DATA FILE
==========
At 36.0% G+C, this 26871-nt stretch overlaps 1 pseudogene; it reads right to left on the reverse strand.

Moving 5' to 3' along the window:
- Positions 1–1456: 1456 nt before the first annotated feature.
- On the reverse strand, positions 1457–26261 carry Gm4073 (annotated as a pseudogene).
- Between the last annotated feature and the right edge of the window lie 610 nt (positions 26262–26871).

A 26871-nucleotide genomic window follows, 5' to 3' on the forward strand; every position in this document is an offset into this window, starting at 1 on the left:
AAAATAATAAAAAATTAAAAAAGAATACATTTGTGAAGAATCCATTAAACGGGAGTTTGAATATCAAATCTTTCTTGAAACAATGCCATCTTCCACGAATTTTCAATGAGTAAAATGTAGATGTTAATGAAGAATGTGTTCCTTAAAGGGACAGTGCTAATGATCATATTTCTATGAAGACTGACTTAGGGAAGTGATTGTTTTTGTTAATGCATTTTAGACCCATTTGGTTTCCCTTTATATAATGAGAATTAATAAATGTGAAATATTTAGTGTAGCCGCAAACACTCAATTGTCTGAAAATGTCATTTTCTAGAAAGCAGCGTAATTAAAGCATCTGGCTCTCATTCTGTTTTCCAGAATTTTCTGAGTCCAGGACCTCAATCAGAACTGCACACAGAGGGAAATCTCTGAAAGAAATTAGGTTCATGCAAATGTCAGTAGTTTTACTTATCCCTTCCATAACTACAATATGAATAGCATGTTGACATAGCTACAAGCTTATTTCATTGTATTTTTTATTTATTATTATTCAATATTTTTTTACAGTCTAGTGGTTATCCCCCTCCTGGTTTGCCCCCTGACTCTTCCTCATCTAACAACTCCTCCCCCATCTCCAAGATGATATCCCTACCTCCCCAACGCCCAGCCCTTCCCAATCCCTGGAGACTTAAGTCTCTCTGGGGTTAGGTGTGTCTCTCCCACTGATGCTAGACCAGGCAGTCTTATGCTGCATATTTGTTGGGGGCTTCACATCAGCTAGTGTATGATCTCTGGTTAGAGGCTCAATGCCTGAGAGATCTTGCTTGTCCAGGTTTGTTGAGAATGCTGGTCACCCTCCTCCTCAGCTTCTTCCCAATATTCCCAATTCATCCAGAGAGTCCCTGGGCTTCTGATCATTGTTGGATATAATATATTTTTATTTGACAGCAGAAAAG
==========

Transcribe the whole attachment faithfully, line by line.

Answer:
At 36.0% G+C, this 26871-nt stretch overlaps 1 pseudogene; it reads right to left on the reverse strand.

Moving 5' to 3' along the window:
- Positions 1–1456: 1456 nt before the first annotated feature.
- On the reverse strand, positions 1457–26261 carry Gm4073 (annotated as a pseudogene).
- Between the last annotated feature and the right edge of the window lie 610 nt (positions 26262–26871).

A 26871-nucleotide genomic window follows, 5' to 3' on the forward strand; every position in this document is an offset into this window, starting at 1 on the left:
AAAATAATAAAAAATTAAAAAAGAATACATTTGTGAAGAATCCATTAAACGGGAGTTTGAATATCAAATCTTTCTTGAAACAATGCCATCTTCCACGAATTTTCAATGAGTAAAATGTAGATGTTAATGAAGAATGTGTTCCTTAAAGGGACAGTGCTAATGATCATATTTCTATGAAGACTGACTTAGGGAAGTGATTGTTTTTGTTAATGCATTTTAGACCCATTTGGTTTCCCTTTATATAATGAGAATTAATAAATGTGAAATATTTAGTGTAGCCGCAAACACTCAATTGTCTGAAAATGTCATTTTCTAGAAAGCAGCGTAATTAAAGCATCTGGCTCTCATTCTGTTTTCCAGAATTTTCTGAGTCCAGGACCTCAATCAGAACTGCACACAGAGGGAAATCTCTGAAAGAAATTAGGTTCATGCAAATGTCAGTAGTTTTACTTATCCCTTCCATAACTACAATATGAATAGCATGTTGACATAGCTACAAGCTTATTTCATTGTATTTTTTATTTATTATTATTCAATATTTTTTTACAGTCTAGTGGTTATCCCCCTCCTGGTTTGCCCCCTGACTCTTCCTCATCTAACAACTCCTCCCCCATCTCCAAGATGATATCCCTACCTCCCCAACGCCCAGCCCTTCCCAATCCCTGGAGACTTAAGTCTCTCTGGGGTTAGGTGTGTCTCTCCCACTGATGCTAGACCAGGCAGTCTTATGCTGCATATTTGTTGGGGGCTTCACATCAGCTAGTGTATGATCTCTGGTTAGAGGCTCAATGCCTGAGAGATCTTGCTTGTCCAGGTTTGTTGAGAATGCTGGTCACCCTCCTCCTCAGCTTCTTCCCAATATTCCCAATTCATCCAGAGAGTCCCTGGGCTTCTGATCATTGTTGGATATAATATATTTTTATTTGACAGCAGAAAAG